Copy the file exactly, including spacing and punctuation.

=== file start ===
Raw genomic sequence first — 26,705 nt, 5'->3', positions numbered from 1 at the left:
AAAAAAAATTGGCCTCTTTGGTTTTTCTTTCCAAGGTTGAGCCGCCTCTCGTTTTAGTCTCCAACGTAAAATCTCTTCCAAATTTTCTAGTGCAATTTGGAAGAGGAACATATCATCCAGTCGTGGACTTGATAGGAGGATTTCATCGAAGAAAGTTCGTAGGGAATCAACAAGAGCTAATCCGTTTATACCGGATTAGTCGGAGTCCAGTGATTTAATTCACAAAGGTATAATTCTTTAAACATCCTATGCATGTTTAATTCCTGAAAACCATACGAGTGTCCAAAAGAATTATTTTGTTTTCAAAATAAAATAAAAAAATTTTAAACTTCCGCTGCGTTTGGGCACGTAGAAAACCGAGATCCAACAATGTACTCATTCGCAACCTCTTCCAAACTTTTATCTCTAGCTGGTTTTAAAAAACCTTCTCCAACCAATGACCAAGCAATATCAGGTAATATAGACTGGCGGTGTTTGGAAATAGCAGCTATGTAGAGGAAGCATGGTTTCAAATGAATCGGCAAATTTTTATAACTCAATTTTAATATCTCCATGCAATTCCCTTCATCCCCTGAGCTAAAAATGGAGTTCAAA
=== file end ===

Raw genomic sequence first — 26,705 nt, 5'->3', positions numbered from 1 at the left:
AAAAAAAATTGGCCTCTTTGGTTTTTCTTTCCAAGGTTGAGCCGCCTCTCGTTTTAGTCTCCAACGTAAAATCTCTTCCAAATTTTCTAGTGCAATTTGGAAGAGGAACATATCATCCAGTCGTGGACTTGATAGGAGGATTTCATCGAAGAAAGTTCGTAGGGAATCAACAAGAGCTAATCCGTTTATACCGGATTAGTCGGAGTCCAGTGATTTAATTCACAAAGGTATAATTCTTTAAACATCCTATGCATGTTTAATTCCTGAAAACCATACGAGTGTCCAAAAGAATTATTTTGTTTTCAAAATAAAATAAAAAAATTTTAAACTTCCGCTGCGTTTGGGCACGTAGAAAACCGAGATCCAACAATGTACTCATTCGCAACCTCTTCCAAACTTTTATCTCTAGCTGGTTTTAAAAAACCTTCTCCAACCAATGACCAAGCAATATCAGGTAATATAGACTGGCGGTGTTTGGAAATAGCAGCTATGTAGAGGAAGCATGGTTTCAAATGAATCGGCAAATTTTTATAACTCAATTTTAATATCTCCATGCAATTCCCTTCATCCCCTGAGCTAAAAATGGAGTTCAAA